Brussels, 18-19 December 2008
Ageing is not a novel topic within economic and policy research, but this research has tended to focus on macro-economic implications (pensions, healthcare financing, etc.) and development and forecasts of science applied to problems of ageing (gerontotechnology). Many broader issues are raised.
In regard to healthcare and ageing, it appears that numerous scientific breakthroughs have occurred or are expected to occur. Some of these innovations confront problems in terms of widespread uptake, because of financial constraints or need for reform in welfare institutions. It is sometimes difficult to picture how, and by whom, these new technologies will be produced, commercialised and financed. New technologies, especially dealing with healthcare or dependency, may require new business models and social settings.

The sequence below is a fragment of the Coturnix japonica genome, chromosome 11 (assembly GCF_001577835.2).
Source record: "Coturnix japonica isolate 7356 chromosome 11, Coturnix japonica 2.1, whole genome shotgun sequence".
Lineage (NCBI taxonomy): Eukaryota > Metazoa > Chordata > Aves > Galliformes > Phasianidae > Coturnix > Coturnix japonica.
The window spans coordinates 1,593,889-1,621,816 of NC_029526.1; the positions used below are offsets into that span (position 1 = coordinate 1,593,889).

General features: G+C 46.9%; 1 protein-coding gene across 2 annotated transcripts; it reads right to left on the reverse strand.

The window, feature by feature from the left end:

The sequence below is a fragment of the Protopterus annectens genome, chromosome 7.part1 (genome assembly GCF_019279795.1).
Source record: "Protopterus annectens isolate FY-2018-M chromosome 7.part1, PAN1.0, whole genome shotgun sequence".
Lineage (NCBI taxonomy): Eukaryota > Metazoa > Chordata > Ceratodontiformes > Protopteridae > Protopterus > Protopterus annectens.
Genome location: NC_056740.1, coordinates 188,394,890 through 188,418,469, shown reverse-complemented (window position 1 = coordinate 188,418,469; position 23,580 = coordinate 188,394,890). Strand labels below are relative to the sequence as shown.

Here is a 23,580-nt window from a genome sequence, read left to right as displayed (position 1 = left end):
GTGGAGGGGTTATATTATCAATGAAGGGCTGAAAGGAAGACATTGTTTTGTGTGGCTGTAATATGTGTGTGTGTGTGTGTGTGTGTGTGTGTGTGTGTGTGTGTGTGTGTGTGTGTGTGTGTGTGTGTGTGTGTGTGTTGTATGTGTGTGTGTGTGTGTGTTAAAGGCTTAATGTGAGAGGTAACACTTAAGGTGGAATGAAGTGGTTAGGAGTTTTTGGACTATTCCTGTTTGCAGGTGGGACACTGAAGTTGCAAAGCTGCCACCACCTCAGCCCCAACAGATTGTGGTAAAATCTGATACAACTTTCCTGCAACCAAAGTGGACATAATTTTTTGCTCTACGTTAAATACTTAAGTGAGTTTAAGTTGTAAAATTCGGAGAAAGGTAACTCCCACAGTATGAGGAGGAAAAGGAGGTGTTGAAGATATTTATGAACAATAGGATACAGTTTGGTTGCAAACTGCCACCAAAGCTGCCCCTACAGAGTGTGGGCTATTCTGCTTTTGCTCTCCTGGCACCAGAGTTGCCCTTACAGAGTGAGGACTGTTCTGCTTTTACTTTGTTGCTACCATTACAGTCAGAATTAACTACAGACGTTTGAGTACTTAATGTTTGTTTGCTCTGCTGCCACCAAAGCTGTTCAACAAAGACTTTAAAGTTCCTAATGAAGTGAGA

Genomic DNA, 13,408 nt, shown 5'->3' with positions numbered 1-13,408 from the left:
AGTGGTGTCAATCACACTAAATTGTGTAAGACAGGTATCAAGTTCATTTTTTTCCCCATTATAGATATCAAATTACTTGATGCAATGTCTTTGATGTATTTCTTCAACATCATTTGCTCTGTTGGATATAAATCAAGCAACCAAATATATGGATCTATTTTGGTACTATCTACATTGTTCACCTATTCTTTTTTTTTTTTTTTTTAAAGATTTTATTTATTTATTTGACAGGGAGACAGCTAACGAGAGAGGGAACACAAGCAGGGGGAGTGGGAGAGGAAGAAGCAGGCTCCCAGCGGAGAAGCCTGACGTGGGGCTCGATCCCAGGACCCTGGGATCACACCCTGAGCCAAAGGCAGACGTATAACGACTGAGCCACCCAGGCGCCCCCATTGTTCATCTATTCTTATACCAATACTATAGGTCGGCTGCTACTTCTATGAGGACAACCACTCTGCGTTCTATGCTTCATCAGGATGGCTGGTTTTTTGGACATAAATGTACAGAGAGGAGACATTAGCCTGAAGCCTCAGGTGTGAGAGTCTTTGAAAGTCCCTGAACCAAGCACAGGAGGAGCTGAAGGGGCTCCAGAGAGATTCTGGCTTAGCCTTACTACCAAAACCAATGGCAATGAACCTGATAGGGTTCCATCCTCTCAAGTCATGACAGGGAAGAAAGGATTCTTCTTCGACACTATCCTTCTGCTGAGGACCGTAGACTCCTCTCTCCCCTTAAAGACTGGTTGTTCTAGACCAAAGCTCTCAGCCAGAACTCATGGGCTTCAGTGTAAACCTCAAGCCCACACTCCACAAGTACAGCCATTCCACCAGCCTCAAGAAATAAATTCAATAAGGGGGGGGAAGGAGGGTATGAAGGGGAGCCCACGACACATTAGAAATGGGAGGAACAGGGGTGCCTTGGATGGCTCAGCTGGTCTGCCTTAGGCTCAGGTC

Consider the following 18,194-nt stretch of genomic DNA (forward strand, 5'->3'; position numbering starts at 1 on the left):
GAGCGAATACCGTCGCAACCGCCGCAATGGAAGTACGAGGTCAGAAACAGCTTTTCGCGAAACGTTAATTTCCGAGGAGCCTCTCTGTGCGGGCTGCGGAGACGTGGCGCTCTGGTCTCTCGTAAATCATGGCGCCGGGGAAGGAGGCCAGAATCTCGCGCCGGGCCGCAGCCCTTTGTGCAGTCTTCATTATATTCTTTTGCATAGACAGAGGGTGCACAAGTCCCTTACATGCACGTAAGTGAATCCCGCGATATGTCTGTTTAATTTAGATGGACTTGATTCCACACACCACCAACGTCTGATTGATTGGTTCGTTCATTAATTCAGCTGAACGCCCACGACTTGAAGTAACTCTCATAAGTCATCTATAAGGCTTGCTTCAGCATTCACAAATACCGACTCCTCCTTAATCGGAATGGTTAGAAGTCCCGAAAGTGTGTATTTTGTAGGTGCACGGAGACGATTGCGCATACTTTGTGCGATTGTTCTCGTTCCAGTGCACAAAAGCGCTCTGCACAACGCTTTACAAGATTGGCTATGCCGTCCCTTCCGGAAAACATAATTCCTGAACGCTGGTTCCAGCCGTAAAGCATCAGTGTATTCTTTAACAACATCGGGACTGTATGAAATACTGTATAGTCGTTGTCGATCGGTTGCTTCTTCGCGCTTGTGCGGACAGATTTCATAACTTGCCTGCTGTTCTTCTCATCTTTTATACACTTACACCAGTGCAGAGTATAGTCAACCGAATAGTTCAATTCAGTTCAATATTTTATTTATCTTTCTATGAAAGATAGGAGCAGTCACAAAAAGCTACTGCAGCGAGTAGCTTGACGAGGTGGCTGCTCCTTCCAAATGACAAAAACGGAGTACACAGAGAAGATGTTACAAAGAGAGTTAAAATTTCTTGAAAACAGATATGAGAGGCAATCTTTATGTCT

But innovation issues should not be limited to illness and disability concerns. Older people are keen consumers of services such as culture, entertainment, tourism, financial services, etc. We can expect them to be more exacting customers; quite possibly they will be more engaged consumers and active “prosumers”. This may imply the development of new market segments where innovation will play a great role in providing high-quality products and services whose design is targeted to older populations.
This Inno-Policy Workshop took place on the 18th and 19th of December 2008.
presentations are available (see below) as well as the workshop